- Player compensation should not be capped by the value of an athletic scholarship.
- The NCAA acts as a cartel. They fix prices paid to athletes, who would receive offers beyond the fixed amount of tuition/housing/academic costs they currently accept from their scholarship
- No cap is legal in a free market and the NCAA needs to end the practice (via a judicial injunction)
- The suit does not ask for damages as a group.
- It does not make claims on specific revenues but states that athletes should be treated like regular students (who do not have to endure any sort of educational or financial caps). A student may receive a variable scholarship price dependent on his or her supposed market value.
SI: How significant is Jeffrey Kessler’s lawsuit in comparison to other legal challenges facing the NCAA, such as the Ed O’Bannon case?
Michael McCann: I think it’s a big deal because it involves current players who are essentially asking for the right to become free agents. Basically they’re asking for a world where college athletes are like college coaches: They can sign with any college that pays them the most money. That’s a very different model from the college sports that we all know. It’s a lawsuit that tries to drive a stake into the model of college sports that we’re all familiar with.
SI: Kessler’s lawsuit includes a handful of current student-athletes as well as former ones. Is that important for his case?
MM: It’s significant in that it builds a stronger case for an injunction. These players are currently impacted by these rules, as opposed to Alston and potentially others who come to his case, who are former players. So, in that regard, it’s a stronger argument because they are currently being harmed, allegedly, by these rules.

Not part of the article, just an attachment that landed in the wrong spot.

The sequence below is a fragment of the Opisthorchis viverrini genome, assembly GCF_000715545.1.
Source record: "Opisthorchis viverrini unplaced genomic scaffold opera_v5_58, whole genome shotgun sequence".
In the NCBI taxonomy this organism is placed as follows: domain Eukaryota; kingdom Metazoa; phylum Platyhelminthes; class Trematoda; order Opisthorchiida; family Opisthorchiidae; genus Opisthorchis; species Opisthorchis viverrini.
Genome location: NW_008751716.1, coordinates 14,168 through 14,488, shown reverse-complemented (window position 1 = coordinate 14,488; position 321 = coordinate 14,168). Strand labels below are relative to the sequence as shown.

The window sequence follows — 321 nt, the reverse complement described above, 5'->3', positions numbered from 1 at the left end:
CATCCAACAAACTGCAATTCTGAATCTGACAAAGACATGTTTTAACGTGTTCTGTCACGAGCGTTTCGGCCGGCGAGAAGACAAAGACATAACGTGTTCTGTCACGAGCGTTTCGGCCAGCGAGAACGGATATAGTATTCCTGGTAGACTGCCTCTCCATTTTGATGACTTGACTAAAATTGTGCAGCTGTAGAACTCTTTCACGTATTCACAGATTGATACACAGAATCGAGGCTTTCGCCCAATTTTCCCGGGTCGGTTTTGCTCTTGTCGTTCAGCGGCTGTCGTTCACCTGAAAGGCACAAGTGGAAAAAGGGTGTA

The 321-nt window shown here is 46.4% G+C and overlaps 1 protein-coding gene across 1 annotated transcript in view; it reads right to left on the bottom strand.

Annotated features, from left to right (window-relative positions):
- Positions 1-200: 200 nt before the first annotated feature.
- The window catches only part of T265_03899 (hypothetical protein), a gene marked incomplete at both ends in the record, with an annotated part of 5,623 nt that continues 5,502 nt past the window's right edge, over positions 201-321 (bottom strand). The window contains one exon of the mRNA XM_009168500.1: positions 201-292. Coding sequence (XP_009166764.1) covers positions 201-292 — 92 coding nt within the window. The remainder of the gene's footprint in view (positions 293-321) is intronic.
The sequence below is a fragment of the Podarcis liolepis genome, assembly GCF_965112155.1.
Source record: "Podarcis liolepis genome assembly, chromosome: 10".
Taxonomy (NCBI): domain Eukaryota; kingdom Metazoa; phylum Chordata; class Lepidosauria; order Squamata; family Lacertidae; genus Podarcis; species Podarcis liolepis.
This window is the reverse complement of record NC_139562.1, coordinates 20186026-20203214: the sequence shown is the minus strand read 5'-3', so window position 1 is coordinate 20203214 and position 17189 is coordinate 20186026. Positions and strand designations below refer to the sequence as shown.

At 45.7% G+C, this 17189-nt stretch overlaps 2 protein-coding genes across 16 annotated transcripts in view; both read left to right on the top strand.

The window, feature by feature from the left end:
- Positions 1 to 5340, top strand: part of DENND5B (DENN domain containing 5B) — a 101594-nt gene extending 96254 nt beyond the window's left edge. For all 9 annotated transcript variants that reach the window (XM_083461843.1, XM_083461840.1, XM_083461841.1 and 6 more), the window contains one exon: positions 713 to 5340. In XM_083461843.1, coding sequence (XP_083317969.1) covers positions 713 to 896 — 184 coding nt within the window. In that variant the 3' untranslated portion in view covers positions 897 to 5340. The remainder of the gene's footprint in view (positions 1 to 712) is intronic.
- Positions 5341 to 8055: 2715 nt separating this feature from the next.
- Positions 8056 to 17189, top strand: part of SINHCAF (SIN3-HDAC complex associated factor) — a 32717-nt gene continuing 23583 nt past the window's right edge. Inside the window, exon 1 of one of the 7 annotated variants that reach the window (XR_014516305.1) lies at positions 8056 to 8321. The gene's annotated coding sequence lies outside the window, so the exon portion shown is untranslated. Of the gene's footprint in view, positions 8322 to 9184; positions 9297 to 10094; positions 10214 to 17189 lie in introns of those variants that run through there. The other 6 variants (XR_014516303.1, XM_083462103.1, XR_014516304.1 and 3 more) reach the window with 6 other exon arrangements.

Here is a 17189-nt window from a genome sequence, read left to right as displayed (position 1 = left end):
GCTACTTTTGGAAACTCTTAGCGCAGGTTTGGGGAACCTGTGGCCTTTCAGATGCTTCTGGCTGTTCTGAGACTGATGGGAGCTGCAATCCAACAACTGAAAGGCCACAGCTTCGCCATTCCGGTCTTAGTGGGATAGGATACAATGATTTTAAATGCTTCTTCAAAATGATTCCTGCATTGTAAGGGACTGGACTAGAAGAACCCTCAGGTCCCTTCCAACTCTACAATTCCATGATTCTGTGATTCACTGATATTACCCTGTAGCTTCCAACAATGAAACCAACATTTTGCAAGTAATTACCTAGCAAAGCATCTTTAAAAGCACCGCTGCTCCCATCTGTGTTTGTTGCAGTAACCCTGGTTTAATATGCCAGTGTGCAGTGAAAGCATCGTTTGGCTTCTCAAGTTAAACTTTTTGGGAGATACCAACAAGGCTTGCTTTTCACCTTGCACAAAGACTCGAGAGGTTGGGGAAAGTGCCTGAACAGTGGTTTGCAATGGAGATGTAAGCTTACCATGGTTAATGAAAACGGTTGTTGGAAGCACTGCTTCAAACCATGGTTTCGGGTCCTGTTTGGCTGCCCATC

SI: It’s important to note Kessler’s antitrust suit is not calling for specified compensation for NCAA student-athletes, correct? His suit only calls for restrictions on compensation to be taken away.
MM: That’s exactly right. Kessler wants to eliminate caps on scholarships, not guarantee pay for players. So some players may end up with less. And also, this could lead to a system — and I think the NCAA would argue this — that is anti-competitive in its own right because some schools could afford to pay more, and therefore resources could be hoarded by some schools. It could make college sports prohibitively expensive for universities that don’t have the budgets of other schools.
The lawsuit should be very interesting to follow over the next few months. What are your thoughts on this situation?